A dad and his daughters, loving life in New York City

Tuesday, April 24

Spring Movies: Part 2

I feel like there have been a lot duds so far this season, but maybe that will change now that the weather's finally doing what I want it to do. Anyway, here's a look at my four most recent movie-going experiences.

The biggest surprise for me this spring has to be Black Book, Paul Verhoeven's WWII thriller of a young Jewish woman who, while working for the Dutch resistance during the last days of the Nazi occupation of Holland, falls in love with the local Gestapo chief. Sure, it's all terribly melodramatic (especially that bombastic score!), but there were more than enough thoughtful twists, genuine tragedies, and sinister betrayals to keep me fully engaged through the whole 2:25 running time. The cast is good, too: playing it to the hilt but mostly pulling it off, especially Carice van Houten in the lead role. And Verhoeven is honest enough to give his heroes flaws, and his villains strengths. Plus, there's something sort of I-Love-NY about sitting in a crowded Times Square theater watching a subtitled, Dutch-language film.

There were several moments during Richard Gere's turn as con artist/author Clifford Irving that The Hoax seemed on the verge of becoming a great movie. In the end, however, I found that the surprisingly draggy, repetitive nature of the action (this is a movie about writing a book, after all) and Irving's basic unlikeabily as a person made this not much more than mediocre. Yes, Alfred Molina is excellent as Irving's doting friend and sucker/researcher, but I wish the rest of the supporting cast, particularly Hope Davis and Stanley Tucci, had been given more to do. And though Gere/Irving can be charming in a desperate kind of way as he's scamming McGraw-Hill, he's much less so when he (repeatedly) cheats on his wife and basically blackmails his best friend. I wasn't convinced by the whole how-Irving-brought-down-Nixon angle, either.

The trailer makes Year of the Dog seem like a quirky romantic comedy, right? Wrong. Both Debbie and I thought this was a completely depressing film, mostly because the Molly Shannon character is so lonely and people-pleasing pathetic even before her dog dies (that's her with Pencil, above, in "happier" times). So the whole premise of the movie—her quest for love after Pencil eats poison teaches her that humans only disappoint, and so it's OK to be your own person with a life devoted to expressing your love for animals—is rendered slightly ludicrous. And, frankly, those scenes when she has all those "replacement" dogs living with her are just gross. There are some good performances here, especially Josh Pais as Shannon's boss, and John C. Reilly as her neighbor, but really, this was pretty much just a downer.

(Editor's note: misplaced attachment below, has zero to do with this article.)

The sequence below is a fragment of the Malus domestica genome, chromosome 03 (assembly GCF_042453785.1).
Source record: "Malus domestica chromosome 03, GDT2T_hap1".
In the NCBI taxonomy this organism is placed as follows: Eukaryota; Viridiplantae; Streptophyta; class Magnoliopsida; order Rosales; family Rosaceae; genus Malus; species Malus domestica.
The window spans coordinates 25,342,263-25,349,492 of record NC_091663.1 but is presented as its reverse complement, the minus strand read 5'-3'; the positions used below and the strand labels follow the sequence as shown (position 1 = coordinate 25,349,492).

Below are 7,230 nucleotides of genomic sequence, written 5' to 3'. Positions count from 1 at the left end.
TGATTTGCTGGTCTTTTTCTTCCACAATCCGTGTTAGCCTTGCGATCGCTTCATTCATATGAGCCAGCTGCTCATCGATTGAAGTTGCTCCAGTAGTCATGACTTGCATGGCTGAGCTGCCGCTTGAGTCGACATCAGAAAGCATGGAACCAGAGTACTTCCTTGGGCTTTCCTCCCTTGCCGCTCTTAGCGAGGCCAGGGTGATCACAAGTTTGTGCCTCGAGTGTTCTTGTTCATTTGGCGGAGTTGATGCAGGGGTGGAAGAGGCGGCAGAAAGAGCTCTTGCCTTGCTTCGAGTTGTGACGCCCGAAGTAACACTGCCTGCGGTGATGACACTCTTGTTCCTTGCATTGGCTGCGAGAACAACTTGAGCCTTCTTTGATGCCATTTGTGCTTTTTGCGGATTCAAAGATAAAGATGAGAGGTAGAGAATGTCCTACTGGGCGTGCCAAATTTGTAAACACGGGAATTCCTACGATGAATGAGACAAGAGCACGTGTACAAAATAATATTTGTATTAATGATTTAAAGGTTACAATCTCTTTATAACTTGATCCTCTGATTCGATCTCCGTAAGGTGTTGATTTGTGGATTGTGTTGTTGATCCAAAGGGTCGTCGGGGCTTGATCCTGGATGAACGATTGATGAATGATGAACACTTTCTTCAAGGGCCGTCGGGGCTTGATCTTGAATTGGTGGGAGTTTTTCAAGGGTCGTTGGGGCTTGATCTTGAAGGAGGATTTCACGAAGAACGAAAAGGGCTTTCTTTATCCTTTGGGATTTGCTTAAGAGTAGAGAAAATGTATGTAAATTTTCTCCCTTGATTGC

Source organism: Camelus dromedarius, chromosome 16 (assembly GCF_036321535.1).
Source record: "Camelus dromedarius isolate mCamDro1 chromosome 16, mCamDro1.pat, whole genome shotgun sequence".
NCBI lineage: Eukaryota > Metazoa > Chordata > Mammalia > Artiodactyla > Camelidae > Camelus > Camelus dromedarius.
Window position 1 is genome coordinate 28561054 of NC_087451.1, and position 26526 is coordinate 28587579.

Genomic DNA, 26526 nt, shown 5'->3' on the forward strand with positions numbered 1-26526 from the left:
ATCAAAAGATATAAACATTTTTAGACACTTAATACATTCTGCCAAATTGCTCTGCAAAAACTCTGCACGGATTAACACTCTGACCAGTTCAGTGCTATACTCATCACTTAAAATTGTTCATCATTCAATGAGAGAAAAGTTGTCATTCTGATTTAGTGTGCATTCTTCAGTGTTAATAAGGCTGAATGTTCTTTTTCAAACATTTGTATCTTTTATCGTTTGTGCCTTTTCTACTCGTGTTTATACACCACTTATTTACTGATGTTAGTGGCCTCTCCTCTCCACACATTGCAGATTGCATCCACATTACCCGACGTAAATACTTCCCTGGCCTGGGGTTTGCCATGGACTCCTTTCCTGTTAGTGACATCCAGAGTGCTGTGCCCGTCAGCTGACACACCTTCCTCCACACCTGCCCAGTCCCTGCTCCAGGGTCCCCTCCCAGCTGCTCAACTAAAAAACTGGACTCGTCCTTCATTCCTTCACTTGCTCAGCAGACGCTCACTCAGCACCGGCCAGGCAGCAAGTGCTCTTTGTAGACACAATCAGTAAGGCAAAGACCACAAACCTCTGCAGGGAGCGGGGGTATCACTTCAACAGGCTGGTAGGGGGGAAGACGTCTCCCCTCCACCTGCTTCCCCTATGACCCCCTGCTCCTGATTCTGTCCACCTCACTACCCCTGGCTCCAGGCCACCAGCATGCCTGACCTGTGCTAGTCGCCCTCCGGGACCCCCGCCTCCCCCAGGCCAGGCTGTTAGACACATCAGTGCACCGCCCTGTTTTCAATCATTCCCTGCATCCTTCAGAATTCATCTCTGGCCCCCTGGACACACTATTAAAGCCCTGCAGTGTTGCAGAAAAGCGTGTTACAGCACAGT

I hated Grindhouse. Maybe I should have prefaced that by saying that I loved and laughed with and totally admired the creativity of Pulp Fiction and the Kill Bills. But to put out a note-for-note homage—however technically brilliant—to movies that were incredibly stupid and boring in the first place just strikes me as self-indulgence of the worst kind. Honestly now, does anyone really like those 70s flicks, or is this all a case of false nostalgia? Maybe if the whole thing—both Tarantino's Death Proof and Rodriquez's Planet Terror and the (very funny) fake trailers—had lasted, say 90 minutes, tops, it would have had an appealing energy... but at three-plus hours? Total torture.



Anonymous David Marc Fischer said...

So, hater of Grindhouse, we meet again!

As someone who thoroughly enjoyed the movie, I still think that one's appreciation of it may depend largely on one's tolerance for the subgenres "covered" in the film: gore, zombie, car, stalker. Enough people liked the film to have given it an 8.2 rating on IMDB and a ranking of 154--lower than Children of Men but higher than Hitchcock's Shadow of a Doubt!

As for whether anyone genuinely likes '70s grindhouse flicks (and their homages), the short answer is yes. Even Kill Bill can be said to be an homage to the martial arts subgenre, which has become one of the most respected. (Arguably, Pulp Fiction and other examples of the directors' works could be said to build upon and draw heavily from grindhouse fare.)

What people like about grindhouse would have to include the edgy atmosphere of the theaters (including the rowdiness and funniness of the audience), the possibility of finding gold (or at least something to mock), and (not least) the titles, the trailers, and the posters. Out of the muck came terrific martial arts movies, blaxploitation flicks (with great soundtracks, acting opportunities, and story lines and language and situations that mainstream Hollywood wouldn't support as much), kickass women's roles, some well-regarded car movies, and today's florid zombie and gore and horror and stalker genres--for better or for worse. Also (not least), grindhouse fare helped to pioneer (often clumsily and crudely) the post-Code world of what could be exhibited in commercial theaters in the United States. Not everyone liked it--in fact, it has never been thought of as mainstream--but it certainly has redeeming qualities that aren't based on false nostalgia.

And heck--the first time I saw The Harder They Come was in college, and the first time I saw Sweet Sweetback's Baadasssss Song (soundtrack by Earth, Wind & Fire) was at "the MOMA."

12:17 PM, April 27, 2007


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